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ThirdPartyTalk: Setting the Board

jumpjet's picture
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I don't know if anyone pays attention to the generic ballot for Congress, but things are looking up lately for Republicans. The aggregate on Pollster.com shows a generic Republican polling only two points behind a generic Democrat; at several polling outfits, notably Rasmussen Reports, Republicans are ahead substantially in the generic ballot. Coupled with the losses Democrats suffered in the New Jersey and Virginia governors' races this month, you could argue that 2010 is shaping up to be a bad year for the Democratic Party.

Does it matter, though? Nearly a year of complete Democratic dominance in Washington has produced the same revolting bullshit we had under the Republicans. No, that's not quite true; in many ways the Democrats have been worse, because where the Republicans merely ignored the numerous problems facing the citizenry, the Democrats have engaged them and actively worked to worsen them. They've only just begun, too: go read about Obama's education policies. Go on. Try not to vomit. Things are awful under the Democrats and they'll be awful under the Republicans. If 2010 is a rejection of the Democratic Party, all we'll do is trade the Democrats' soft corporatism for the Republicans' hard corporatism.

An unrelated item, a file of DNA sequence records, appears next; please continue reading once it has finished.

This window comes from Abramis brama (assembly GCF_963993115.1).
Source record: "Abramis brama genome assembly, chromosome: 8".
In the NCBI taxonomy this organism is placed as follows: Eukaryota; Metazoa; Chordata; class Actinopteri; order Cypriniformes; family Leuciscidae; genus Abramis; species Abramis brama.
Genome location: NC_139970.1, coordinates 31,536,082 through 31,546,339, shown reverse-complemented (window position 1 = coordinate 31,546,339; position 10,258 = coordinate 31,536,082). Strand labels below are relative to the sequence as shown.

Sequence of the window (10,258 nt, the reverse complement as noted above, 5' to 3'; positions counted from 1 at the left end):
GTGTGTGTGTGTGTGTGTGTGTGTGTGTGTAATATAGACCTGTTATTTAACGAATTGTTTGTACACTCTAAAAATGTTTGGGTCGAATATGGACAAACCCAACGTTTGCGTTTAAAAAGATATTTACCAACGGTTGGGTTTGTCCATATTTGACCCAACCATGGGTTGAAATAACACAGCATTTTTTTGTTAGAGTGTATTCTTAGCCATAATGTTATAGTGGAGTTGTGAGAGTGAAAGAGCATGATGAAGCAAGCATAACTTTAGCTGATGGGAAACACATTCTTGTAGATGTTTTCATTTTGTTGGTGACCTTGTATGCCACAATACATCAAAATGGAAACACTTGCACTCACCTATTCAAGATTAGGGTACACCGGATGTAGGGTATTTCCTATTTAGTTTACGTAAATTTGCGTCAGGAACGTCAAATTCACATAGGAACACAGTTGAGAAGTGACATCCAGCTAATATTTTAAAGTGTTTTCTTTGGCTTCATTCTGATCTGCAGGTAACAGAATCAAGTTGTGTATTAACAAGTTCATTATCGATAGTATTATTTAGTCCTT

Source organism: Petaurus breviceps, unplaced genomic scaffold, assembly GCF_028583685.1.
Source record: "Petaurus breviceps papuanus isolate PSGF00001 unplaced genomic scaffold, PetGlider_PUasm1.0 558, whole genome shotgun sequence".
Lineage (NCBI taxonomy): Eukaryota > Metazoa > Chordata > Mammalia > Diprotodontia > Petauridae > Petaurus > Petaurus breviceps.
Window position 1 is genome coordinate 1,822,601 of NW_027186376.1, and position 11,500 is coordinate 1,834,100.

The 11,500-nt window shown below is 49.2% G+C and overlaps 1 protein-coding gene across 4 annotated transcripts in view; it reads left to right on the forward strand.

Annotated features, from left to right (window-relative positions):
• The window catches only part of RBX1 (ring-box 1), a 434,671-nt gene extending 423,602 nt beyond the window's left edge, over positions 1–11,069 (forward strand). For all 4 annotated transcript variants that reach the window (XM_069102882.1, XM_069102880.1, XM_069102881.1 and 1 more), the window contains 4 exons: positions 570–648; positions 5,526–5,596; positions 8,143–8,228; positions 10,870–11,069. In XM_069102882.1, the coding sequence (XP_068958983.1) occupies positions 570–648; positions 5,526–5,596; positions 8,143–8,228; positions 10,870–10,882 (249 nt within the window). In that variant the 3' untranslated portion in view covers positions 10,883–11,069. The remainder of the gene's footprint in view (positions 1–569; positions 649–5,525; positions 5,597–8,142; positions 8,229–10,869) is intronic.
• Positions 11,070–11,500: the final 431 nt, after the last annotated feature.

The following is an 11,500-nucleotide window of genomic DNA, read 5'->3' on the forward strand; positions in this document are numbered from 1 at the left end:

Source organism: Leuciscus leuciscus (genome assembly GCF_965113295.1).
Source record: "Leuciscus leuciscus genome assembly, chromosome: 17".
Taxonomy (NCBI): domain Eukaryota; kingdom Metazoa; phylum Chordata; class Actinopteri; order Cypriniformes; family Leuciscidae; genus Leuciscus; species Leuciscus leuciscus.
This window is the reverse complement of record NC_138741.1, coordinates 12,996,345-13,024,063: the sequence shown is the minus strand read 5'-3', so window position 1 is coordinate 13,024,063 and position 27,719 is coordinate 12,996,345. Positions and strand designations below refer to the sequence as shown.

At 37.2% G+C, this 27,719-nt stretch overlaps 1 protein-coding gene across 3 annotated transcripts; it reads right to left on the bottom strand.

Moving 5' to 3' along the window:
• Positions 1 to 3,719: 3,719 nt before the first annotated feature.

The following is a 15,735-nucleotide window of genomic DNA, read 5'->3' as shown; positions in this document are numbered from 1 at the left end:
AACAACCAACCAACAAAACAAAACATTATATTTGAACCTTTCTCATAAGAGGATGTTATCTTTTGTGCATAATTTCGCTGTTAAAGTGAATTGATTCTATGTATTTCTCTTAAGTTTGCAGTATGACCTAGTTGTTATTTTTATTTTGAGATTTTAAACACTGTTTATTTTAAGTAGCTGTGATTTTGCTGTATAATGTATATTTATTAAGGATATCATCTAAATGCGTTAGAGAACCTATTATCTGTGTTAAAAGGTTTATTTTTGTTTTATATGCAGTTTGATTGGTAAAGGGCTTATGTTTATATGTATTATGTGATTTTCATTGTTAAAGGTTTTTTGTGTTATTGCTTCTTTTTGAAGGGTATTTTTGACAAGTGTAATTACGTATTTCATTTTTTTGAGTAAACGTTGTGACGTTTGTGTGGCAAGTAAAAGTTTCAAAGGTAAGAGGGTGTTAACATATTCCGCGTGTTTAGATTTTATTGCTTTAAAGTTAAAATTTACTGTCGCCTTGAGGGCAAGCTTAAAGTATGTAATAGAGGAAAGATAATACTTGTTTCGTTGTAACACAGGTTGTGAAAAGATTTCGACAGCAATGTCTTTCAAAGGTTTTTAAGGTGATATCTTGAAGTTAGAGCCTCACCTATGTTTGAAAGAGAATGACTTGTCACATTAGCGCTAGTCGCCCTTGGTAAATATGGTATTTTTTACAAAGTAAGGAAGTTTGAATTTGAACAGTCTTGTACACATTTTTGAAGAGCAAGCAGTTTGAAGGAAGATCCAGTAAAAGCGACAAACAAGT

But much like James Tiberius Kirk, I don't believe in no-win scenarios.

A third party: we've thrown the idea around nonchalantly. But let's concentrate and intensify the discussion. Let's talk about a third party as if we were actually going to follow through.

I've seen three distinct ideas for a third party brought up here:

National Health Care Party
A single-issue party devoted to passing single-payer health care into law. Not complicated.

Liberal Party
A broader party which would have unabashedly leftist positions on a range of issues.

National Women's Party
A feminist party intended to empower women and enshrine women's rights.

Or we could do something different; perhaps we could have a Populist Party, for example.

There wouldn't necessarily need to be a new third party founded either. There are already several third parties established throughout the country, like the Working Families Party in New York and the Progressive Party in Vermont. It might be enough to ally with one of these parties and make a major effort to grow them and strengthen them in 2010.